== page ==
for answering Diana’s question. And Diana, when I got your message, I thought, “oh my—right. I didn’t even mention what it was about. hmmmm.” To elaborate on Jennifer’s description, the exhibition is based on the premise that “design” is an essential human activity—planning and making and visioning—and that today our design activities can have HUGE effects. There are subtexts about sustainability, war and peace, genetic engineering, etc. I consider it to be more of an art piece and a philosophical statement than a lesson on the implications of design.


by Daniel Spock - March 27, 2008

Kathy and I have talked about this exhibit some and I was stuck by many of the same things. I thought one of the coolest things about the exhibit from a conceptual standpoint was how it subverted (transcended?) the traditional museum dispcipline boundaries. I actually tried for a while to bring this exhibit to my museum and the organizers at VAG were telling me how many potential venues couldn’t get their heads around whether it was mission appropriate. History? Well, it’s mostly about the future. Science? But so much of it is about design…does urban design count as science? Art? But yes people were reading — reading alot — primarily I think because the subject was actually really interesting, the stuff itself begged some questions that provoked curiosity, the subject was relevant and, perhaps most heretically, the point of view — that our power to shape our own destiny means that we can pick the right outcome — was quite optimistic about the future. There were many amateurish mistakes to be sure (ironic, because Mau is regarded as such a design guru,) but these were compensated for generally by the freshness of the design and conceptual approach. Thank God there are still people out there who don’t know what they can’t do!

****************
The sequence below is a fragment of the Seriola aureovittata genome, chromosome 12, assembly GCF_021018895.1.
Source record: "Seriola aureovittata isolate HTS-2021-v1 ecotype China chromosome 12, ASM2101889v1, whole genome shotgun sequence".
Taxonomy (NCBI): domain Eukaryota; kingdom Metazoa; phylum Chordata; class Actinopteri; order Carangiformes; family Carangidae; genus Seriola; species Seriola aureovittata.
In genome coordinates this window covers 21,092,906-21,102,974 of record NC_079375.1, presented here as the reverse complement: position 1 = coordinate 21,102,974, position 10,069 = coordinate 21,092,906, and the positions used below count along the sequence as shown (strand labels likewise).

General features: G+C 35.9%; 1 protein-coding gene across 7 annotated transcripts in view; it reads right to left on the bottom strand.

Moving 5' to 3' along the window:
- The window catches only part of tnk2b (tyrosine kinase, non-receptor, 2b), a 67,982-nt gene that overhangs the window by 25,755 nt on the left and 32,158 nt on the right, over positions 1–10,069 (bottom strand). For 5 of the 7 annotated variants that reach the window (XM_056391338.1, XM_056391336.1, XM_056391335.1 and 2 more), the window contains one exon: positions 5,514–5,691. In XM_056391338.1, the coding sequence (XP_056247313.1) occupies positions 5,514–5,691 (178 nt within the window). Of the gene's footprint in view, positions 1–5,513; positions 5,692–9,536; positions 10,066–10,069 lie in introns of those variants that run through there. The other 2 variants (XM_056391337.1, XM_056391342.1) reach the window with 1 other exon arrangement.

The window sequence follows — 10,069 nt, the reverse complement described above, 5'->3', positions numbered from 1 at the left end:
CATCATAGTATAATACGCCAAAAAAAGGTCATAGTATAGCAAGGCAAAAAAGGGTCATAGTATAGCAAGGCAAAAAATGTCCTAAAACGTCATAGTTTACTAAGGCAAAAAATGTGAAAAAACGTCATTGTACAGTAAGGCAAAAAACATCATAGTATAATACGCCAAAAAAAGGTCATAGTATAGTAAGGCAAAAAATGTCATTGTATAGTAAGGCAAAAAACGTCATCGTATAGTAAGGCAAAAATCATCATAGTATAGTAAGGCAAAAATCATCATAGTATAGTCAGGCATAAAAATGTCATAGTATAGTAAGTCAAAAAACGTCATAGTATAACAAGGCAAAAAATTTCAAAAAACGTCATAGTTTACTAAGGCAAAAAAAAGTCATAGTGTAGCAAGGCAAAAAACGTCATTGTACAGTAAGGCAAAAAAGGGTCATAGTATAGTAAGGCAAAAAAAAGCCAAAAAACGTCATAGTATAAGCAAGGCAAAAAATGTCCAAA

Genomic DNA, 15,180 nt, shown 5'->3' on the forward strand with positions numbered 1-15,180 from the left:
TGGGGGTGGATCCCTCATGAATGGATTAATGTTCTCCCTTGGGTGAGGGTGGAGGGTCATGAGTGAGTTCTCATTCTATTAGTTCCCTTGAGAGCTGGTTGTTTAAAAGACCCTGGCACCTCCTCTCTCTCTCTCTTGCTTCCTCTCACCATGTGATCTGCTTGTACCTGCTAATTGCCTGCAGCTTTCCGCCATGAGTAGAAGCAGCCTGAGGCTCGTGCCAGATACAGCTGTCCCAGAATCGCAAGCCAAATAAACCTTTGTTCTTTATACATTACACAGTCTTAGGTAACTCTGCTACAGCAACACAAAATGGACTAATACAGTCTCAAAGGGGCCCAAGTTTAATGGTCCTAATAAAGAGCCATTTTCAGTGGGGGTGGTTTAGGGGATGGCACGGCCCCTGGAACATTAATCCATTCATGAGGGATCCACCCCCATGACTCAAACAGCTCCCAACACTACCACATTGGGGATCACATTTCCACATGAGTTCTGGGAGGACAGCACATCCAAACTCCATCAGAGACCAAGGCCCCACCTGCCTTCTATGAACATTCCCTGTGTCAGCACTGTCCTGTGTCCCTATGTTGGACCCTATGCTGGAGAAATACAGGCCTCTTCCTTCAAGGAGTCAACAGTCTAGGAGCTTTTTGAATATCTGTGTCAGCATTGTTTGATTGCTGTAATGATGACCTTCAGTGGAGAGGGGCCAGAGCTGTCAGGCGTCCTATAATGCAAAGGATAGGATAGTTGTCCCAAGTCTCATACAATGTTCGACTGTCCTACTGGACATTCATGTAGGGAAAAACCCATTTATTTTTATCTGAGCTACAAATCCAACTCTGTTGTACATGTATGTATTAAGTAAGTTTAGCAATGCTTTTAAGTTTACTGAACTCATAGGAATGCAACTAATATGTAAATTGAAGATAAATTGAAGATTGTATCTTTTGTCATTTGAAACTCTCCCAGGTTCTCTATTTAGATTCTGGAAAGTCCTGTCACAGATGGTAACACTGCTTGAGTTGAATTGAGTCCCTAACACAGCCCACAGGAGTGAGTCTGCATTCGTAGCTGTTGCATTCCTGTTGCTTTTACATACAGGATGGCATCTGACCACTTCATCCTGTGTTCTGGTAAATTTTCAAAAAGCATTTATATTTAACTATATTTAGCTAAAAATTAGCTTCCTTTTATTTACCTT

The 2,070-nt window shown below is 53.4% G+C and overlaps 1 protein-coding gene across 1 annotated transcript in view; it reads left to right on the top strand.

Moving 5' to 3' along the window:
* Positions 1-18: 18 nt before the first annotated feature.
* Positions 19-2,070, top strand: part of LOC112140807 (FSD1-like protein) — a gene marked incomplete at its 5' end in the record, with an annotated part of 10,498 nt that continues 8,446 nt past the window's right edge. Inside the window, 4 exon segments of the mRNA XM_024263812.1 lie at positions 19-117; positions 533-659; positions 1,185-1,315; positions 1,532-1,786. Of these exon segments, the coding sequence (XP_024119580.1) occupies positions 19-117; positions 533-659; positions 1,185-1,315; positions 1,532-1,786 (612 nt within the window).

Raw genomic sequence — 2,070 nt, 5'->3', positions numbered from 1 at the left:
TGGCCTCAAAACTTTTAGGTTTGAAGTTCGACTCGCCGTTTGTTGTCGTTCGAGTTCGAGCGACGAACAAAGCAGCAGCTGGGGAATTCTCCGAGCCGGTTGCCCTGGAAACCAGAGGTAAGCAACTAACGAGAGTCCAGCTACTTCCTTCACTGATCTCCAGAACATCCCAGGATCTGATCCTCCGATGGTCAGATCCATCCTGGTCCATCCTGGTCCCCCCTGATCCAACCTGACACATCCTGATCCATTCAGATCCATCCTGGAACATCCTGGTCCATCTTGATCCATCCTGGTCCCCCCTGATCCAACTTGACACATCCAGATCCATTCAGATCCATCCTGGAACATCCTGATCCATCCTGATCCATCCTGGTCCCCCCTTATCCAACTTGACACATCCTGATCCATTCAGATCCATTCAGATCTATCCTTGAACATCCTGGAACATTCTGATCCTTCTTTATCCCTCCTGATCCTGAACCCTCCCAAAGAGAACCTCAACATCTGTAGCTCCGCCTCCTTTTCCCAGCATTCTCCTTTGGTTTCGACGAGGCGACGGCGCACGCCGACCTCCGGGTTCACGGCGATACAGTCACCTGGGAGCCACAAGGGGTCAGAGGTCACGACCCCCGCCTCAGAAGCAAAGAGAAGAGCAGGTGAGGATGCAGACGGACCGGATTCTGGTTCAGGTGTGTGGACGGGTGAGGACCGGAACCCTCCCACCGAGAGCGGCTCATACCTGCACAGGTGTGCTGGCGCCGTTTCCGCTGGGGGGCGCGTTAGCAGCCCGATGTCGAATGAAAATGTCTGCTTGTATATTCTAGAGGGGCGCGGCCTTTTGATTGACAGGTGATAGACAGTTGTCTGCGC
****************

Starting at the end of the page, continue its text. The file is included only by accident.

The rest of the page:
by Kathleen Mclean - March 28, 2008

Thanks for the comment Dan. I talked with the organizers of the exhibition a few months back, and found out that it never was fully booked. In fact, I think it only had three venues, two of them in Canada. Without any museums to host the exhibition, the organizers had to dismantle it. Very discouraging. It was a very imaginative exhibition that found no place in our conservative field. K


by Daniel Spock - March 28, 2008

The dealbreaker for us was that it would be a very expensive show to mount and very large too. Otherwise, we’d have gone for it.

Wonderful Exhibit

by Joe Imholte - April 09, 2008

I saw this exhibit in Chicago the year AAM was there at the Museum of Contemporary Art. It was simply brilliant. I remember we considered the exhibit, but at the time didn’t have the space available to host it when it was available. And it would have been so expensive – though I suspect our local vinyl suppliers would have been very pleased. Too bad it didn’t tour more widely – it was an incredible exhibition.

Inspiring, Refreshing...with just the right amount of shock

by Bianca Message - March 24, 2010

I was so pleased to read this review as I am hungry to learn more about the making of this exhibition. I felt Bruce Mau and his team did a brilliant job of breaking the rules. I found my self a little shocked and overwhelmed by the masses of floor to ceiling text, the visual noise… but I liked that my world of design sensibilities was rocked. I felt stretched as a designer—and I liked that. I felt the exhibition was powerful, poetic, challenging and extremely informative. I felt morally challenged at my use of resources as I looked at the variety of cooking devices used around the world. I was a bit shaken at the science fiction appearance of the larger than life-sized military personnel, but horrified when I saw they were Canadian. An outstanding, refreshing experience. Yes, I went to the gift shop and bought the book!